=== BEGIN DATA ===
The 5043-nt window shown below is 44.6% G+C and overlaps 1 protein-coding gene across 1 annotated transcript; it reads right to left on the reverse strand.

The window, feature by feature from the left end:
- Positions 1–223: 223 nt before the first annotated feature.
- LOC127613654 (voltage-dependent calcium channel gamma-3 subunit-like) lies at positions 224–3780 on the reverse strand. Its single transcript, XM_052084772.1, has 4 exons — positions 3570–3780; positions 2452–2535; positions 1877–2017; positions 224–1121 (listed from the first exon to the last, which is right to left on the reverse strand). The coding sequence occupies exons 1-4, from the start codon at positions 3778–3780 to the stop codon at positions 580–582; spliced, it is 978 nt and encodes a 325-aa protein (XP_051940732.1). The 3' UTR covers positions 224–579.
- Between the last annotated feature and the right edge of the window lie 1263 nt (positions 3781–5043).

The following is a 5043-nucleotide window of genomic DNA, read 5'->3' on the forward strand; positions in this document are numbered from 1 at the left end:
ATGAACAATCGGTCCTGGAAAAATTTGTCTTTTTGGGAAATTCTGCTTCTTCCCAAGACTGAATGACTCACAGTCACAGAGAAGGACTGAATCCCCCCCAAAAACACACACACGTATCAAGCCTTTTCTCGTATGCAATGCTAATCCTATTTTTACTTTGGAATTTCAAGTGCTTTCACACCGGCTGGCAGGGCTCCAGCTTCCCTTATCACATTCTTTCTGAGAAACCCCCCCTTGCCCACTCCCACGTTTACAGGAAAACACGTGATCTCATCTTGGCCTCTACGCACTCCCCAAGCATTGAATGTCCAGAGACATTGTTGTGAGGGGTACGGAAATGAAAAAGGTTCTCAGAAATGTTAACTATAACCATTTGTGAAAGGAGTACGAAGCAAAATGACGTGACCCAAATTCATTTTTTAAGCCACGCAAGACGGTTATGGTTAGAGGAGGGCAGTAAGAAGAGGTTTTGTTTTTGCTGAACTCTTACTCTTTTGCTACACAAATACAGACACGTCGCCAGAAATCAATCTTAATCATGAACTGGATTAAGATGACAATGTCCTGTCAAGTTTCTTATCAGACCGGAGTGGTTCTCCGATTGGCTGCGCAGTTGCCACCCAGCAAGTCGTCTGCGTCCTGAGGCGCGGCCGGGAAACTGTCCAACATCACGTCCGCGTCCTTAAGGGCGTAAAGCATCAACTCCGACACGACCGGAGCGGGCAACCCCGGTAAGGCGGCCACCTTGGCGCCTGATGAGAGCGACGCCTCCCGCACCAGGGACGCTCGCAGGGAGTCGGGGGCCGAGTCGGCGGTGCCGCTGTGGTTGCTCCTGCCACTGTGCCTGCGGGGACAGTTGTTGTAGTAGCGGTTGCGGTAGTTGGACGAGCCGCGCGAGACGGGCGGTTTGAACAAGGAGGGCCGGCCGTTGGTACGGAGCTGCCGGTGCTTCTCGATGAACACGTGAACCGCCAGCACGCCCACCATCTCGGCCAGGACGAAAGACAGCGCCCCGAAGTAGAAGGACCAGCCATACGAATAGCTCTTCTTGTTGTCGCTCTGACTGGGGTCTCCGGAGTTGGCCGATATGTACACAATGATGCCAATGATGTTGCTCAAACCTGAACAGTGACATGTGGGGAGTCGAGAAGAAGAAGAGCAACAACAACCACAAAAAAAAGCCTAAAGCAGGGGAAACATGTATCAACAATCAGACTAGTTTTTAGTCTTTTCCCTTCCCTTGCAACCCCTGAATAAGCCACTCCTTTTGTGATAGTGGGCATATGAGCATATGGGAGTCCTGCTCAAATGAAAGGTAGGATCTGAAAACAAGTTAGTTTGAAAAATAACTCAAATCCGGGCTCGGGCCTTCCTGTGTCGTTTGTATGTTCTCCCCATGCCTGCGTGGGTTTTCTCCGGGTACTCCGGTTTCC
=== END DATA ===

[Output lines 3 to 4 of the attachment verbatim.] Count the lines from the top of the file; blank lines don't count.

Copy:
- Positions 1–223: 223 nt before the first annotated feature.
- LOC127613654 (voltage-dependent calcium channel gamma-3 subunit-like) lies at positions 224–3780 on the reverse strand. Its single transcript, XM_052084772.1, has 4 exons — positions 3570–3780; positions 2452–2535; positions 1877–2017; positions 224–1121 (listed from the first exon to the last, which is right to left on the reverse strand). The coding sequence occupies exons 1-4, from the start codon at positions 3778–3780 to the stop codon at positions 580–582; spliced, it is 978 nt and encodes a 325-aa protein (XP_051940732.1). The 3' UTR covers positions 224–579.